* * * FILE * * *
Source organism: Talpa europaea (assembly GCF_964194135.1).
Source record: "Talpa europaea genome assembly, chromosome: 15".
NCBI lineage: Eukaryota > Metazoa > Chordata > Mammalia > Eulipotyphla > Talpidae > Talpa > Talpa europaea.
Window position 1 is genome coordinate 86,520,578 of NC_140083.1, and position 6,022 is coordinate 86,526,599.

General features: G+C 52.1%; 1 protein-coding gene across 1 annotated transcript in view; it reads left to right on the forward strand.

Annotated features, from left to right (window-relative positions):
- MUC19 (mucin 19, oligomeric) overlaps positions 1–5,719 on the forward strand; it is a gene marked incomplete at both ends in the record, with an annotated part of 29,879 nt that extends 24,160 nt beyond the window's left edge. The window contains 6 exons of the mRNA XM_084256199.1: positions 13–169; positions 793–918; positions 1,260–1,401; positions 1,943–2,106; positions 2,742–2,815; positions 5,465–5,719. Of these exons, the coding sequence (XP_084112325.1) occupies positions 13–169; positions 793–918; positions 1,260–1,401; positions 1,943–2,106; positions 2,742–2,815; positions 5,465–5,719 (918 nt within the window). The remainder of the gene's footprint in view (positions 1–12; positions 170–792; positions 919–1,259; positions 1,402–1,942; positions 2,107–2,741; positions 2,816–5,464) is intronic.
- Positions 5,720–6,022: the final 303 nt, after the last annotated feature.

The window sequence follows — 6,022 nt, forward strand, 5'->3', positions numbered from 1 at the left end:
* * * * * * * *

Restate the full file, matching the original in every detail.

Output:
Source organism: Talpa europaea (assembly GCF_964194135.1).
Source record: "Talpa europaea genome assembly, chromosome: 15".
NCBI lineage: Eukaryota > Metazoa > Chordata > Mammalia > Eulipotyphla > Talpidae > Talpa > Talpa europaea.
Window position 1 is genome coordinate 86,520,578 of NC_140083.1, and position 6,022 is coordinate 86,526,599.

General features: G+C 52.1%; 1 protein-coding gene across 1 annotated transcript in view; it reads left to right on the forward strand.

Annotated features, from left to right (window-relative positions):
- MUC19 (mucin 19, oligomeric) overlaps positions 1–5,719 on the forward strand; it is a gene marked incomplete at both ends in the record, with an annotated part of 29,879 nt that extends 24,160 nt beyond the window's left edge. The window contains 6 exons of the mRNA XM_084256199.1: positions 13–169; positions 793–918; positions 1,260–1,401; positions 1,943–2,106; positions 2,742–2,815; positions 5,465–5,719. Of these exons, the coding sequence (XP_084112325.1) occupies positions 13–169; positions 793–918; positions 1,260–1,401; positions 1,943–2,106; positions 2,742–2,815; positions 5,465–5,719 (918 nt within the window). The remainder of the gene's footprint in view (positions 1–12; positions 170–792; positions 919–1,259; positions 1,402–1,942; positions 2,107–2,741; positions 2,816–5,464) is intronic.
- Positions 5,720–6,022: the final 303 nt, after the last annotated feature.

The window sequence follows — 6,022 nt, forward strand, 5'->3', positions numbered from 1 at the left end: